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Groups work to get water and other supplies to farmworkers who are toiling in the summer heat

Farmworkers gather around a parked truck filled with clothing, water and other items donated or purchased with funds raised to support those who toil in Idaho’s fields. This first stop near Bruneau was one of several on a recent Friday afternoon.
Murphy Woodhouse
/
Boise State Public Radio
Farmworkers gather around a parked truck filled with clothing, water and other items donated or purchased with funds raised to support those who toil in Idaho’s fields. This first stop near Bruneau was one of several on a recent Friday afternoon.

On a recent Friday, Alejandra Hernandez was parked in the shade along the highway a few miles from Bruneau, a southwest Idaho farm town. She was helping hand out clothing, water and sports drinks, one of several stops that afternoon.

The clothes came from a local donor, but the drinks were purchased with funds raised by the Idaho Immigrant Resource Alliance. The group Hernandez founded – Latinx Farmworkers of Southern Idaho – is a part of the alliance.

Farmworker Angelica Gallardo came to pick things up for herself and colleagues.

“The heat came late, and didn’t last long,” she said, referring to the recent streak of scorching temperatures. “But yeah, it was hot.”

Farmworkers Angelica Gallardo, left, and Esperanza Raya look through donated clothing and other items at a recent dropoff near Bruneau, Idaho.
Murphy Woodhouse
/
Boise State Public Radio
Farmworkers Angelica Gallardo, left, and Esperanza Raya look through donated clothing and other items at a recent dropoff near Bruneau, Idaho.

Shifts where she works start early in the morning and end by the early afternoon, so workers can better endure the heat, she said.

“I think a lot of people don't know what it feels like to be in the fields at like [noon],” Hernandez said. “And I know we all complain about our cars being hot or whatever, but these people are out here for hours. When we have wildfires, they're working with the extreme smoke.”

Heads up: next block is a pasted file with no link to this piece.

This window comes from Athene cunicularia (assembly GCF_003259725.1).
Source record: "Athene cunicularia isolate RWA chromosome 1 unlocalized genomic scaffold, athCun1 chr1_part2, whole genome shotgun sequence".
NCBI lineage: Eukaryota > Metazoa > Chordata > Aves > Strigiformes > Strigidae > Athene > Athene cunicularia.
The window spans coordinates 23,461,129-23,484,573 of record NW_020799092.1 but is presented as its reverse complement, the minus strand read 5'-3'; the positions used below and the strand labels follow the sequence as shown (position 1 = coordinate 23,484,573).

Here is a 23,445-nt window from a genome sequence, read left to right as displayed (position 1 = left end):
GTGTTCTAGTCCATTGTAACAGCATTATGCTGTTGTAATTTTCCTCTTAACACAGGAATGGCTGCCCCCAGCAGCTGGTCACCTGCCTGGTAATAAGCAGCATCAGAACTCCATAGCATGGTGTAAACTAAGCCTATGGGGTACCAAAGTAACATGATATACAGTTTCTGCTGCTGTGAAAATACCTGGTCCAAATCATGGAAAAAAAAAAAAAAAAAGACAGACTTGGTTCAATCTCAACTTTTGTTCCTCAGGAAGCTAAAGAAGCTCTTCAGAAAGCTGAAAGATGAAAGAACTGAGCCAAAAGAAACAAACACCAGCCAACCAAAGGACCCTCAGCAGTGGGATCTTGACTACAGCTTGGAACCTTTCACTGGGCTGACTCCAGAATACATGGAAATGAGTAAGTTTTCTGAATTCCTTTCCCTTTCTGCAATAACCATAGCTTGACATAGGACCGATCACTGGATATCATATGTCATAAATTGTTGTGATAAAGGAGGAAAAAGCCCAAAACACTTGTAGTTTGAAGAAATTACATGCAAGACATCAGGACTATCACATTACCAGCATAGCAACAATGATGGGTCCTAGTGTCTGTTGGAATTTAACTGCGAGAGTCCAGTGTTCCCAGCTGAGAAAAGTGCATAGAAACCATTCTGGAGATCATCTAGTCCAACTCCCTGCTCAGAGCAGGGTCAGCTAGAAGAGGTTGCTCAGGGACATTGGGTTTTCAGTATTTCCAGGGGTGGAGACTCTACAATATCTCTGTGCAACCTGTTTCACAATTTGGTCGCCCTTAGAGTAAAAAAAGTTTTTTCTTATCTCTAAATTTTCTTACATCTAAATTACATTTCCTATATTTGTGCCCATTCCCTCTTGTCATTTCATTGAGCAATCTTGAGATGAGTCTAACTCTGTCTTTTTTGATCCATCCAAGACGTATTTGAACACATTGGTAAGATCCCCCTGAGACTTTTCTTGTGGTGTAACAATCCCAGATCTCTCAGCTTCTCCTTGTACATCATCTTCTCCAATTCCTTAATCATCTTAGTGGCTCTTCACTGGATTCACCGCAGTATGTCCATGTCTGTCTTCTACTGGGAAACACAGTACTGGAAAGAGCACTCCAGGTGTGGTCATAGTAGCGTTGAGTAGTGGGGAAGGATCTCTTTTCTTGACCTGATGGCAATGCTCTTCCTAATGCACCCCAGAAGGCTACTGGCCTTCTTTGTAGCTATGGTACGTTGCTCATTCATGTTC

Idaho does not have laws to protect farmworkers from the heat, though neighboring Washington and Oregon do. A state lawmaker from Idaho recently told the Idaho Statesman that there are no plans to explore such legislation.

Farmworkers look through donated clothing and other items at a farm near Bruneau, Idaho.
Murphy Woodhouse
/
Boise State Public Radio
Farmworkers look through donated clothing and other items at a farm near Bruneau, Idaho.

Irene Ruiz, one of the alliance’s co-founders, said fundraising this year has been lower than in the previous two years. The summer’s mild start is a possible explanation, she added.

“I do think that people tend to donate more when they feel [the heat],” she said, adding later that they intend to carry on with the effort as long as they can.

This story was produced by the Mountain West News Bureau, a collaboration between Wyoming Public Media, Nevada Public Radio, Boise State Public Radio in Idaho, KUNR in Nevada, KUNC in Colorado and KANW in New Mexico, with support from affiliate stations across the region. Funding for the Mountain West News Bureau is provided in part by the Corporation for Public Broadcasting.

As Boise State Public Radio's Mountain West News Bureau reporter, I try to leverage my past experience as a wildland firefighter to provide listeners with informed coverage of a number of key issues in wildland fire. I’m especially interested in efforts to improve the famously challenging and dangerous working conditions on the fireline.
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